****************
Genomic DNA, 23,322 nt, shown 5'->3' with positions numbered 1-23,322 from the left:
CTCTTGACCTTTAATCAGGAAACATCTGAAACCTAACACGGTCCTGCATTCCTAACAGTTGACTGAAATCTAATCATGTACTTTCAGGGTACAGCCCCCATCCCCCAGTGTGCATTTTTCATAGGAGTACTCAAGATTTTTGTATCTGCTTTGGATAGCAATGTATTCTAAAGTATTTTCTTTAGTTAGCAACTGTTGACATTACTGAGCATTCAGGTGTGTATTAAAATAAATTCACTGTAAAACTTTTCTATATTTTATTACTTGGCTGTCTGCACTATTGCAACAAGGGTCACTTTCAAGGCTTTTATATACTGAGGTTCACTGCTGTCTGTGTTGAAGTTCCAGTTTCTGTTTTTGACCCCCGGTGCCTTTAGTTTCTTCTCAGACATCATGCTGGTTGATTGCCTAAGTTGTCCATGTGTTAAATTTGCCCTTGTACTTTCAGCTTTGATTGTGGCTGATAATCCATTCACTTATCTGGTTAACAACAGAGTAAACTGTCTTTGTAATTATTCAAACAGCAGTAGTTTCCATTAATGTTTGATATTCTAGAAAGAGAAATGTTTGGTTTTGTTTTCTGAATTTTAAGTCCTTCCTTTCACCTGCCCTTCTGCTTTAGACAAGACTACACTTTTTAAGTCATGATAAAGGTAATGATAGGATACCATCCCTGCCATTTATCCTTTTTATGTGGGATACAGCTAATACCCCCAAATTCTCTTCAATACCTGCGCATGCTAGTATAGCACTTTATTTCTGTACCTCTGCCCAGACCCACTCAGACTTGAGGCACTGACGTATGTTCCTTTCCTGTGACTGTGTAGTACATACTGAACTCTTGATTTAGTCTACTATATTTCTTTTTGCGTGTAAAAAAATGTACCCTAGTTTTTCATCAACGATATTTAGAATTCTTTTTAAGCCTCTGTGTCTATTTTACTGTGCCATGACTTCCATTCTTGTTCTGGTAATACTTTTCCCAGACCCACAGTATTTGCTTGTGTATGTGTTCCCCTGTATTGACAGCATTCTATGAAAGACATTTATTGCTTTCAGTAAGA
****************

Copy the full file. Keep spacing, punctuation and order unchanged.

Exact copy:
Genomic DNA, 23,322 nt, shown 5'->3' with positions numbered 1-23,322 from the left:
CTCTTGACCTTTAATCAGGAAACATCTGAAACCTAACACGGTCCTGCATTCCTAACAGTTGACTGAAATCTAATCATGTACTTTCAGGGTACAGCCCCCATCCCCCAGTGTGCATTTTTCATAGGAGTACTCAAGATTTTTGTATCTGCTTTGGATAGCAATGTATTCTAAAGTATTTTCTTTAGTTAGCAACTGTTGACATTACTGAGCATTCAGGTGTGTATTAAAATAAATTCACTGTAAAACTTTTCTATATTTTATTACTTGGCTGTCTGCACTATTGCAACAAGGGTCACTTTCAAGGCTTTTATATACTGAGGTTCACTGCTGTCTGTGTTGAAGTTCCAGTTTCTGTTTTTGACCCCCGGTGCCTTTAGTTTCTTCTCAGACATCATGCTGGTTGATTGCCTAAGTTGTCCATGTGTTAAATTTGCCCTTGTACTTTCAGCTTTGATTGTGGCTGATAATCCATTCACTTATCTGGTTAACAACAGAGTAAACTGTCTTTGTAATTATTCAAACAGCAGTAGTTTCCATTAATGTTTGATATTCTAGAAAGAGAAATGTTTGGTTTTGTTTTCTGAATTTTAAGTCCTTCCTTTCACCTGCCCTTCTGCTTTAGACAAGACTACACTTTTTAAGTCATGATAAAGGTAATGATAGGATACCATCCCTGCCATTTATCCTTTTTATGTGGGATACAGCTAATACCCCCAAATTCTCTTCAATACCTGCGCATGCTAGTATAGCACTTTATTTCTGTACCTCTGCCCAGACCCACTCAGACTTGAGGCACTGACGTATGTTCCTTTCCTGTGACTGTGTAGTACATACTGAACTCTTGATTTAGTCTACTATATTTCTTTTTGCGTGTAAAAAAATGTACCCTAGTTTTTCATCAACGATATTTAGAATTCTTTTTAAGCCTCTGTGTCTATTTTACTGTGCCATGACTTCCATTCTTGTTCTGGTAATACTTTTCCCAGACCCACAGTATTTGCTTGTGTATGTGTTCCCCTGTATTGACAGCATTCTATGAAAGACATTTATTGCTTTCAGTAAGA